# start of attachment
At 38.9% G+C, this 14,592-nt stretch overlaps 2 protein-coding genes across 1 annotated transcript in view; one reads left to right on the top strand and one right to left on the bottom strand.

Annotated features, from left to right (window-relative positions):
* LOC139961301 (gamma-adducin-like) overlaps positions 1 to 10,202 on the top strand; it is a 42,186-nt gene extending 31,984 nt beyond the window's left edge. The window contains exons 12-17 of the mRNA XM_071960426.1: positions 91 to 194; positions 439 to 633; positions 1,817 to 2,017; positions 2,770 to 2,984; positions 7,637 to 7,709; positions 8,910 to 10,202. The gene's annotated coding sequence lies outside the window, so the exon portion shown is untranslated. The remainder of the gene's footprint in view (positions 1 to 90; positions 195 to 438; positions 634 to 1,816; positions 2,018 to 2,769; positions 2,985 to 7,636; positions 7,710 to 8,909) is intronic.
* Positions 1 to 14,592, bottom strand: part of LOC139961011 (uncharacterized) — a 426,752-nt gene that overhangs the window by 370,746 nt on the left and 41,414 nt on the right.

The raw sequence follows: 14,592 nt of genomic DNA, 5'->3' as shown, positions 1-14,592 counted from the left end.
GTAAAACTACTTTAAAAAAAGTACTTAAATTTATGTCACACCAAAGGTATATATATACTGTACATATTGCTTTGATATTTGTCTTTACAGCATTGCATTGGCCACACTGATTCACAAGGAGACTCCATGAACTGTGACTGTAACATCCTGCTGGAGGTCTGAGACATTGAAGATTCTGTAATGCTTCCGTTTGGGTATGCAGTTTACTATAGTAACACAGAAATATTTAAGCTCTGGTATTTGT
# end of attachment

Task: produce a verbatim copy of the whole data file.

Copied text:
At 38.9% G+C, this 14,592-nt stretch overlaps 2 protein-coding genes across 1 annotated transcript in view; one reads left to right on the top strand and one right to left on the bottom strand.

Annotated features, from left to right (window-relative positions):
* LOC139961301 (gamma-adducin-like) overlaps positions 1 to 10,202 on the top strand; it is a 42,186-nt gene extending 31,984 nt beyond the window's left edge. The window contains exons 12-17 of the mRNA XM_071960426.1: positions 91 to 194; positions 439 to 633; positions 1,817 to 2,017; positions 2,770 to 2,984; positions 7,637 to 7,709; positions 8,910 to 10,202. The gene's annotated coding sequence lies outside the window, so the exon portion shown is untranslated. The remainder of the gene's footprint in view (positions 1 to 90; positions 195 to 438; positions 634 to 1,816; positions 2,018 to 2,769; positions 2,985 to 7,636; positions 7,710 to 8,909) is intronic.
* Positions 1 to 14,592, bottom strand: part of LOC139961011 (uncharacterized) — a 426,752-nt gene that overhangs the window by 370,746 nt on the left and 41,414 nt on the right.

The raw sequence follows: 14,592 nt of genomic DNA, 5'->3' as shown, positions 1-14,592 counted from the left end.
GTAAAACTACTTTAAAAAAAGTACTTAAATTTATGTCACACCAAAGGTATATATATACTGTACATATTGCTTTGATATTTGTCTTTACAGCATTGCATTGGCCACACTGATTCACAAGGAGACTCCATGAACTGTGACTGTAACATCCTGCTGGAGGTCTGAGACATTGAAGATTCTGTAATGCTTCCGTTTGGGTATGCAGTTTACTATAGTAACACAGAAATATTTAAGCTCTGGTATTTGT